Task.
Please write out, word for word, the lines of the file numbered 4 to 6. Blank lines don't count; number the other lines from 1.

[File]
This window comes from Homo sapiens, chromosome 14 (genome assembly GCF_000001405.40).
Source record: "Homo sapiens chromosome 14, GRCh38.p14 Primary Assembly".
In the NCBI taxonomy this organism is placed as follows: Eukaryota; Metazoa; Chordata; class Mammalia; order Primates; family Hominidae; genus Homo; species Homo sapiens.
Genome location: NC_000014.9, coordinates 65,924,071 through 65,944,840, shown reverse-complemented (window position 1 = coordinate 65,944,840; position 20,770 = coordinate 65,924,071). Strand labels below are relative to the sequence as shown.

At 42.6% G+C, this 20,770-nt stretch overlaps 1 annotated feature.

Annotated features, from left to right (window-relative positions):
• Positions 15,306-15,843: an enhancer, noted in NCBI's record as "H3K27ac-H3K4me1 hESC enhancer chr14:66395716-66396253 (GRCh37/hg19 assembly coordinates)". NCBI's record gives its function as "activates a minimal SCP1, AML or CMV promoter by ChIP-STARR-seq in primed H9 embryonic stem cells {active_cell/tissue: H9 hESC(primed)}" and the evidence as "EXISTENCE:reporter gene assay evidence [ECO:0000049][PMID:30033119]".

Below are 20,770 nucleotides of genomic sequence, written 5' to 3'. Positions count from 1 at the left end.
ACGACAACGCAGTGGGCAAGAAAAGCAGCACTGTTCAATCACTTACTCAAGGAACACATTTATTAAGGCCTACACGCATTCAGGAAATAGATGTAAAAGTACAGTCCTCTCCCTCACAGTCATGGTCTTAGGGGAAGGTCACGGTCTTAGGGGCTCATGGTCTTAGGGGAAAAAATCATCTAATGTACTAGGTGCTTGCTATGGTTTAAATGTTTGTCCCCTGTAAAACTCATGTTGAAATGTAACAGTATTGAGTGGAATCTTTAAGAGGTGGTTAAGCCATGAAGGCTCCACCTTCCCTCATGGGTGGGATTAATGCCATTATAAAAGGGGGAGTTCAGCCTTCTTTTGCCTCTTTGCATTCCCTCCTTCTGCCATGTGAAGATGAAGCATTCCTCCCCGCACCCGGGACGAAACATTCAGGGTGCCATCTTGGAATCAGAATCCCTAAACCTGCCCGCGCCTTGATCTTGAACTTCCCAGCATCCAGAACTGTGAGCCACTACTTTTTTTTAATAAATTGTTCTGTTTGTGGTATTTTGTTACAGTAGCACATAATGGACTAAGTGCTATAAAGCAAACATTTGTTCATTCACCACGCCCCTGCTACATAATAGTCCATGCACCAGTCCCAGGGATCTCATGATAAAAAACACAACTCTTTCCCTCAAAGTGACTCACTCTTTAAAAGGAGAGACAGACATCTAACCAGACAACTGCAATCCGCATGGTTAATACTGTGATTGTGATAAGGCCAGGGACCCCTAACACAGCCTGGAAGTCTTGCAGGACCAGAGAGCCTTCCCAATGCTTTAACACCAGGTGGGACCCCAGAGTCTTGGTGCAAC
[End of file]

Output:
Genome location: NC_000014.9, coordinates 65,924,071 through 65,944,840, shown reverse-complemented (window position 1 = coordinate 65,944,840; position 20,770 = coordinate 65,924,071). Strand labels below are relative to the sequence as shown.

At 42.6% G+C, this 20,770-nt stretch overlaps 1 annotated feature.

Annotated features, from left to right (window-relative positions):